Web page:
“A melody is formed by a relationship between notes. A single note does not make a melody.” ~ Ted Andrews
The Evening Grosbeak are numerous at the feeders now. This is unusual. Even though they are year round residents to the PNW, springtime and early summer is when I ordinarily see these birds in my own yard. Autumn is generally a very busy time at Echo Lake though with small, medium and large flocks of songbirds moving through, some staying to feed mingling in with the resident species. Others resting briefly and moving on. Migrating waterfowl are a constant this time of year. Most just stopping over for the night, maybe a day or two then on the move again. The numbers vary daily. The Common Merganser arrived last week, they’ll stay and over-winter here, along with a few other species. With the abundance of songbirds, a resident Sharp-shinned Hawk can be seen much more often. The Sharpie is a hawk who hunts birds as well as rodents for her survival. When she is in motion, I’ve seen songbirds scatter in all directions in their frenzied haste to protect themselves. I was awakened yesterday by a female Evening Grosbeak crashing into my kitchen window. She hit hard! Was it the Sharpie?
In the semi-light of a frozen morning I found her face down and breathing hard. I scooped her up, folding her wings into place and cradled her to keep her warm. She was bleeding from the mouth. Beyond this, not a feather was out of place. She was gorgeous. Each bird’s marking are unique. Hers were nearly symmetrical – the palest yellow feathers highlighting bold white patches on her black wings and tail. Heather gray and pale yellow body and head. A patch of white at her throat bordered by black. And as the name suggests, a large yellow beak. The bright red blood startling against the yellow bill and where it dripped into the snow. Her right foot grasped a finger, the left lay limp.
Keeping her covered in my cupped hands and holding her close to my heart, I stepped under the eves of the house onto the bare boards of the deck, out of the snow, my own feet bare. Still bleeding but with clear eyes she slowly looked all around and up into the Big Leaf Maple where the majority of her flock was at the time, their contact calls could be easily heard. And she was looking at me. I began to sing the Heart Song to comfort her. Maybe it is just to comfort myself that I sing to injured birds. I like to think it was succor to her. Her breathing slowed. Is this a good sign or a bad sign?
Élan vital – the vital force of life. Our breathing is an involuntary action in the body and a vital one. As a yoga student I was taught the importance of the breath. As a yoga teacher I emphasize the breath with each movement of the body. Take your breath to any stuck places, visualize the release. Use your breath to heal yourself. As humans we can think this through, create a practice, take our awareness where it is needed. What is the bird thinking? She continues to look around, taking in her surroundings, nestled in my embrace. She knows she is safe, that is obvious to me. We stay this way for many minutes. I’m cold yet continue to hold her and sing.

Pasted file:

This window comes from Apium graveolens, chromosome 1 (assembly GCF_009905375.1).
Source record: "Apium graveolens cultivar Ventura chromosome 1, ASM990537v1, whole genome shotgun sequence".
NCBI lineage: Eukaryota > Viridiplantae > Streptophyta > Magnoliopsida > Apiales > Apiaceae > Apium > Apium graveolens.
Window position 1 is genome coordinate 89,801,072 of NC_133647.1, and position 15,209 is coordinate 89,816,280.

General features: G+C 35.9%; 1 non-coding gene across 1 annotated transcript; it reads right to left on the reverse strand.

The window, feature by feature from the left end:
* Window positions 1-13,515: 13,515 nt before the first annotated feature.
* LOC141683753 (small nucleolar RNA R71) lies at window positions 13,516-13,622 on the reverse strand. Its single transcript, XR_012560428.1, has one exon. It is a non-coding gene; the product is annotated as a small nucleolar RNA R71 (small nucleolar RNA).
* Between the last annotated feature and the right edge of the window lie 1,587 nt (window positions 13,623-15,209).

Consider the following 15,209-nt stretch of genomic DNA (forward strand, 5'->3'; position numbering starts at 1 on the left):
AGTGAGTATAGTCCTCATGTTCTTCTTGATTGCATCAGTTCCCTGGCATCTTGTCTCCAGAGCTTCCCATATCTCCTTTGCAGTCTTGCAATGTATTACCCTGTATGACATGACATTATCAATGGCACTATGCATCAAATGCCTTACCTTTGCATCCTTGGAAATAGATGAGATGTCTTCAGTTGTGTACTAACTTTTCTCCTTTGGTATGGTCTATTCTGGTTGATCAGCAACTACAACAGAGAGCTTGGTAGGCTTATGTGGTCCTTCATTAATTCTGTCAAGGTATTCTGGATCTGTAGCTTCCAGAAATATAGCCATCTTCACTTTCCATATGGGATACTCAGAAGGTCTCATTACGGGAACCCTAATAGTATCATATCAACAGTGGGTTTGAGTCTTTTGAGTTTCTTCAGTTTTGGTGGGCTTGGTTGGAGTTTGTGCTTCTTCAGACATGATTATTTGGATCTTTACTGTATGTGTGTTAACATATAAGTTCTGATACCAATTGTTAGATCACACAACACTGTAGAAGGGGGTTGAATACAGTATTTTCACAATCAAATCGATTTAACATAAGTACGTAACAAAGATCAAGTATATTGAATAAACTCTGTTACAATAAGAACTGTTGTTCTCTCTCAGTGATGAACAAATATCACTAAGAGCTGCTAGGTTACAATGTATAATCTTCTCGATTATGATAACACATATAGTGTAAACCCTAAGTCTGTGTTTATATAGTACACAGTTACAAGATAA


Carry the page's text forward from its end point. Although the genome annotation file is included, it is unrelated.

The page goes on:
The Evening Grosbeak has been a bird whose medicine I have worked with for many years. Family of origin work. What are the patterns needing to be broken? What needs the healing salve of love? How am I tied to my family beyond blood? How do I maintain the ties? What must I do to nurture them? I continue with this personal work as it is paramount in my life. At this time though, I feel the Evening Grosbeak are here to bring my attention to the larger family – the Global Family. I live safely in a circle of trees on a beautiful little lake in a ramshackle little house. I am not wealthy monetarily and still my life is rich and abundant. So many go without. So many are at risk. The Grosbeak medicine is about healing the family heart. Their melodious voices are significant. Am I using my voice in a way that serves? Do my earnest intentions heal anyone? Certainly I am healing. As within so without. There is little I can do personally to heal the numerous and monumental crises in the world today – yet I cannot do nothing.
So I hold the little bird in the freezing morning. Her bleeding stops. Both feet holding onto fingers now, still her soft belly resting warm against my palm. My song is a prayer for her healing, for the life force to return to her so she will fly from my hands and live. Which she eventually does. In the Aspen tree of my neighbor’s yard she rests a while longer before moving along to join her flock. I thank her for the life force within her that was able to survive, hoping the best for her and others of her flock.
At its origins, élan vital is the creative force within an organism that is responsible for growth, change, and necessary or desirable adaptations. My prayer today is that this be within the human family – that desirable adaptation and change occur for the greater good of mankind, All Nations and Ina Maka, our Mother Earth. My prayer is for each note of the melody to be heard.
All My Relations ~ Mitakuye Oyasin